Many of the positions taken by some governments and individuals on climate change are so obviously unjust and unfair, that monkeys would get the injustice this video argues. Monkeys are believed to be capable of responding to obvious unfairness as this video demonstrates when one monkey is given a cucumber (which monkeys don’t like that much) and another is give a grape (which some monkeys love). The monkey who gets the cucumber throws it back at the trainer when the monkey sees the other monkey getting a beloved grape.
The more serious point of this video is that those who desire to see that ethics and justice become more influential in climate change policy formation need to help others spot the injustice of actual positions being taken by governments and others on climate change policy issues rather than focus on perfect justice. Many positions of governments on climate change fail to pass minimum ethical scrutiny yet ethics and justice issues are largely being ignored in discussions of climate change policies at least in the United States. Although there is a growing literature on the ethical dimensions of climate change, most of this literature is focused on theoretical ethical questions rather than on the injustice of positions actually being taken about climate policies.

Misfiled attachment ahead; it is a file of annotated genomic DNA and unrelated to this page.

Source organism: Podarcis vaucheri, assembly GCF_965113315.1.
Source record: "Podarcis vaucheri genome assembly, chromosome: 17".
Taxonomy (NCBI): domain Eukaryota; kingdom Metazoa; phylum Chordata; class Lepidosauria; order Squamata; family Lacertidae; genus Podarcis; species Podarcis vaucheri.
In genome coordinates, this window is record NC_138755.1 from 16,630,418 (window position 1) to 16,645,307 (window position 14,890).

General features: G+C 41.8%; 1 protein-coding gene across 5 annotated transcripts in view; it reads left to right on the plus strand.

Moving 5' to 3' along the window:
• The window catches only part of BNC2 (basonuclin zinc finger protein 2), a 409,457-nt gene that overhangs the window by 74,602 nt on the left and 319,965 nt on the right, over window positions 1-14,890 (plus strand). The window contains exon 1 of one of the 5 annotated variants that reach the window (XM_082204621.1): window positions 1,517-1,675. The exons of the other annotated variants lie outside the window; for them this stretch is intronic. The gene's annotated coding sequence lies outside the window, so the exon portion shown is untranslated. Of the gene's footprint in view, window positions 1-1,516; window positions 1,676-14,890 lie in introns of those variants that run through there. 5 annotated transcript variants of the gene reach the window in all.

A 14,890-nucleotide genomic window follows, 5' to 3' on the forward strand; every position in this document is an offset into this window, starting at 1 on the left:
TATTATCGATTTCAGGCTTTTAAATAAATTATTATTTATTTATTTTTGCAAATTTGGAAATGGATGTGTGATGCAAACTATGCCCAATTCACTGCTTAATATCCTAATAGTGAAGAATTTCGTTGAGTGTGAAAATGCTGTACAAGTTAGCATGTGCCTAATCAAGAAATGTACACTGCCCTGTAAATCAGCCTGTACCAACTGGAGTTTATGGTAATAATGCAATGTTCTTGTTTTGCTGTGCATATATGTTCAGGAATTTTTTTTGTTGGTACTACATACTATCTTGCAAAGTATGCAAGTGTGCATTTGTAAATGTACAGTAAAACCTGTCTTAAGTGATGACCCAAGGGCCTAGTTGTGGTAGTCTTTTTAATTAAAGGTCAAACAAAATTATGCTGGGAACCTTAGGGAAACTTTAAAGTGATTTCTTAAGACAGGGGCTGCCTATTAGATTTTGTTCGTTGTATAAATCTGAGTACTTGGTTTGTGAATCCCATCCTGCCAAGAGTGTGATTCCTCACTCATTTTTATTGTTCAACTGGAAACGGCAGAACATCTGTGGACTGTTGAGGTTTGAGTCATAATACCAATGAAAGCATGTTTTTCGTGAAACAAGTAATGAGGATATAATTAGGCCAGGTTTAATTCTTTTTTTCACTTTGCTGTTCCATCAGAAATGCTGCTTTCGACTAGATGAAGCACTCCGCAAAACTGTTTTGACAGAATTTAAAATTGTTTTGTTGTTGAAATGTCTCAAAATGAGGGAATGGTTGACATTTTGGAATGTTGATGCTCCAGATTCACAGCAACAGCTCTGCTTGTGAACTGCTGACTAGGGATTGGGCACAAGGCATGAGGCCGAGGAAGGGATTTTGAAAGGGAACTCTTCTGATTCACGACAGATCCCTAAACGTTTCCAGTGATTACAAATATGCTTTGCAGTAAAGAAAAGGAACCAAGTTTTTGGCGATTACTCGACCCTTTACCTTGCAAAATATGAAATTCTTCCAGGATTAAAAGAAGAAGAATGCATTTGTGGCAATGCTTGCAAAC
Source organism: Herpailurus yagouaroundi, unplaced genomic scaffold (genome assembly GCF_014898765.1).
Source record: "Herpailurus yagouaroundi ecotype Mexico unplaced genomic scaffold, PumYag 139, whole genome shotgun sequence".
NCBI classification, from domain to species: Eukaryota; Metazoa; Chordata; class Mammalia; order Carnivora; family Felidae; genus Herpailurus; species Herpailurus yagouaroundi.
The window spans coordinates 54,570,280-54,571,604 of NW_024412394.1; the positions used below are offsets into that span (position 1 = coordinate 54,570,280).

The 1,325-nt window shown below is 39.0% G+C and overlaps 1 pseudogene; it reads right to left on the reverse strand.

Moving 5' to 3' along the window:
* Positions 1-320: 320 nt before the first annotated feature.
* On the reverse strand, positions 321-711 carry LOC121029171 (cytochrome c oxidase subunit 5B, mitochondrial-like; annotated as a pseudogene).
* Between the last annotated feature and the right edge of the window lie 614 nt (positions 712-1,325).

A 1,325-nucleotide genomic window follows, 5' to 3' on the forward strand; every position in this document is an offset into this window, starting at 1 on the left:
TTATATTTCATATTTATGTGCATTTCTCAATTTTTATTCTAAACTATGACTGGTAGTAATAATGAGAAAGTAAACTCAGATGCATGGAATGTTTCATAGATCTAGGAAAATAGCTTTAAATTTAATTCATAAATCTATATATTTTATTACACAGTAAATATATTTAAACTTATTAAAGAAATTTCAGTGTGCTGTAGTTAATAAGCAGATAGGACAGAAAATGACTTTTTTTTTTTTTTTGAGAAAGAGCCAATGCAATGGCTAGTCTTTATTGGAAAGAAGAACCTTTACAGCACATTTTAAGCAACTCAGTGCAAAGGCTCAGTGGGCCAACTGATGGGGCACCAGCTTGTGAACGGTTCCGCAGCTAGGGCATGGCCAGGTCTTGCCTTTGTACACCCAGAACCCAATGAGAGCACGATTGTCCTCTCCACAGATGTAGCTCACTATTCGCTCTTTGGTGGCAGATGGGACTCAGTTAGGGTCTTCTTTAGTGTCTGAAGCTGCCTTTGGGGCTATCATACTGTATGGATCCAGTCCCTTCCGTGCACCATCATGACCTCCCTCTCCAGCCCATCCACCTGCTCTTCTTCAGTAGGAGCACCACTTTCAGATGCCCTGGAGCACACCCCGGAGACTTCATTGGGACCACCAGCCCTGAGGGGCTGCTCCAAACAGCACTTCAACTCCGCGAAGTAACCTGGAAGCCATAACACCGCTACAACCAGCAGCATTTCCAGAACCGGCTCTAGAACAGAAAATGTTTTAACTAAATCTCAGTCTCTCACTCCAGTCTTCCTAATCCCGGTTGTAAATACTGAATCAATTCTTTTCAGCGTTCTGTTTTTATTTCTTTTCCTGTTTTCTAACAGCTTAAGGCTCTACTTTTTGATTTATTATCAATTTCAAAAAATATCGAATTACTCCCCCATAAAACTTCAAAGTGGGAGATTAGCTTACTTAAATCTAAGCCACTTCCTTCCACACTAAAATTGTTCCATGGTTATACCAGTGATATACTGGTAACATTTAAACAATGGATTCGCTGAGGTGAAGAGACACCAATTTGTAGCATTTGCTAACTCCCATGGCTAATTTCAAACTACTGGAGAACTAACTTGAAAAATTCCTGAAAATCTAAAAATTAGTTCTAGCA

A new book, Navigating the Perfect Moral Storm, Climate Change Ethics, explains these matters in more detail and makes recommendations about how to give ethical consideration in climate change policy formation.
The purpose of this video is to encourage the press, NGOs, and concerned citizens around the world to turn up the volume on the ethical dimensions of climate change. Despite a thirty-five year debate on climate change, for the most part, governments, NGOs, organizations, and individuals are ignoring the ethical dimensions of climate change even though an increased focus on ethics and justice is needed to move the world to a global solution to this immense threat. The video argues that ethics is the crucial missing element in the climate change debate and if an ethical framing of most climate change policy issues were taken seriously it would transform how the public debate on climate change takes place.
Donald A. Brown
Scholar In Residence
Sustainability Ethics and Law
Widener University School of Law